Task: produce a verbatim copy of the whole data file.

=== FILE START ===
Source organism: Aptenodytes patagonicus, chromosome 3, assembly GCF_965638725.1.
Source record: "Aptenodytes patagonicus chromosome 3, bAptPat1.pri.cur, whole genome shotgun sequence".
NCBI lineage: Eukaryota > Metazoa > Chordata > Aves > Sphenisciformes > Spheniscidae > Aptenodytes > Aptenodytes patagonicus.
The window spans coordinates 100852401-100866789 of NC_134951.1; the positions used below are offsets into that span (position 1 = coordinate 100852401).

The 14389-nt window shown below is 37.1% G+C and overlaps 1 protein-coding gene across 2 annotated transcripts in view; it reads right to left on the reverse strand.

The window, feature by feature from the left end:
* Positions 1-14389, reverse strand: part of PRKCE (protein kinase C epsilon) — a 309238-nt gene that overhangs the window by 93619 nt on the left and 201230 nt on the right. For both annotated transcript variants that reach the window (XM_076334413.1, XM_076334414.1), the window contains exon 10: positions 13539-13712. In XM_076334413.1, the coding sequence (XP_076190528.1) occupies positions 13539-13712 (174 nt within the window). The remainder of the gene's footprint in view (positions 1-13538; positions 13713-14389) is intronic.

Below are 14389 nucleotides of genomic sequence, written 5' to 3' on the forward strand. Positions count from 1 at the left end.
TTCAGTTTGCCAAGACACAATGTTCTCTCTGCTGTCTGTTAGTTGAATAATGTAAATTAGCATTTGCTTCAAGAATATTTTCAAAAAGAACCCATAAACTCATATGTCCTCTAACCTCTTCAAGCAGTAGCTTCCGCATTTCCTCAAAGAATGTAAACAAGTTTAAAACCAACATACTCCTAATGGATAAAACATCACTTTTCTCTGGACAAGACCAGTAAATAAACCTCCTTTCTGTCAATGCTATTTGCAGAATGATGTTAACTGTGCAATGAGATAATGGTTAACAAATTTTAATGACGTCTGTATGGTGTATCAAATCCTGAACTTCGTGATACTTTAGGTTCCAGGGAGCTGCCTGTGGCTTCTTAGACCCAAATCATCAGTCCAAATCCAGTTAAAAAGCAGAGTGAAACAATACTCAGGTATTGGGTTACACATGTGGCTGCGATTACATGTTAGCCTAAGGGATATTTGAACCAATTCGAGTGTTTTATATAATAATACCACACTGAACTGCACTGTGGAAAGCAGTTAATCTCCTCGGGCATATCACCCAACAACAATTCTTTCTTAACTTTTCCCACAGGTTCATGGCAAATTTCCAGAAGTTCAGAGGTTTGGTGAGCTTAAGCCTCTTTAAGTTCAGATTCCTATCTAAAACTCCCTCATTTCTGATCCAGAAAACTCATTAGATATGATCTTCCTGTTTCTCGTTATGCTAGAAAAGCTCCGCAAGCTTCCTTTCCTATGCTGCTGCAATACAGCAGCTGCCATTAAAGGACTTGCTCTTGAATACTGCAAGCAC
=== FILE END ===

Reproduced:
Source organism: Aptenodytes patagonicus, chromosome 3, assembly GCF_965638725.1.
Source record: "Aptenodytes patagonicus chromosome 3, bAptPat1.pri.cur, whole genome shotgun sequence".
NCBI lineage: Eukaryota > Metazoa > Chordata > Aves > Sphenisciformes > Spheniscidae > Aptenodytes > Aptenodytes patagonicus.
The window spans coordinates 100852401-100866789 of NC_134951.1; the positions used below are offsets into that span (position 1 = coordinate 100852401).

The 14389-nt window shown below is 37.1% G+C and overlaps 1 protein-coding gene across 2 annotated transcripts in view; it reads right to left on the reverse strand.

The window, feature by feature from the left end:
* Positions 1-14389, reverse strand: part of PRKCE (protein kinase C epsilon) — a 309238-nt gene that overhangs the window by 93619 nt on the left and 201230 nt on the right. For both annotated transcript variants that reach the window (XM_076334413.1, XM_076334414.1), the window contains exon 10: positions 13539-13712. In XM_076334413.1, the coding sequence (XP_076190528.1) occupies positions 13539-13712 (174 nt within the window). The remainder of the gene's footprint in view (positions 1-13538; positions 13713-14389) is intronic.

Below are 14389 nucleotides of genomic sequence, written 5' to 3' on the forward strand. Positions count from 1 at the left end.
TTCAGTTTGCCAAGACACAATGTTCTCTCTGCTGTCTGTTAGTTGAATAATGTAAATTAGCATTTGCTTCAAGAATATTTTCAAAAAGAACCCATAAACTCATATGTCCTCTAACCTCTTCAAGCAGTAGCTTCCGCATTTCCTCAAAGAATGTAAACAAGTTTAAAACCAACATACTCCTAATGGATAAAACATCACTTTTCTCTGGACAAGACCAGTAAATAAACCTCCTTTCTGTCAATGCTATTTGCAGAATGATGTTAACTGTGCAATGAGATAATGGTTAACAAATTTTAATGACGTCTGTATGGTGTATCAAATCCTGAACTTCGTGATACTTTAGGTTCCAGGGAGCTGCCTGTGGCTTCTTAGACCCAAATCATCAGTCCAAATCCAGTTAAAAAGCAGAGTGAAACAATACTCAGGTATTGGGTTACACATGTGGCTGCGATTACATGTTAGCCTAAGGGATATTTGAACCAATTCGAGTGTTTTATATAATAATACCACACTGAACTGCACTGTGGAAAGCAGTTAATCTCCTCGGGCATATCACCCAACAACAATTCTTTCTTAACTTTTCCCACAGGTTCATGGCAAATTTCCAGAAGTTCAGAGGTTTGGTGAGCTTAAGCCTCTTTAAGTTCAGATTCCTATCTAAAACTCCCTCATTTCTGATCCAGAAAACTCATTAGATATGATCTTCCTGTTTCTCGTTATGCTAGAAAAGCTCCGCAAGCTTCCTTTCCTATGCTGCTGCAATACAGCAGCTGCCATTAAAGGACTTGCTCTTGAATACTGCAAGCAC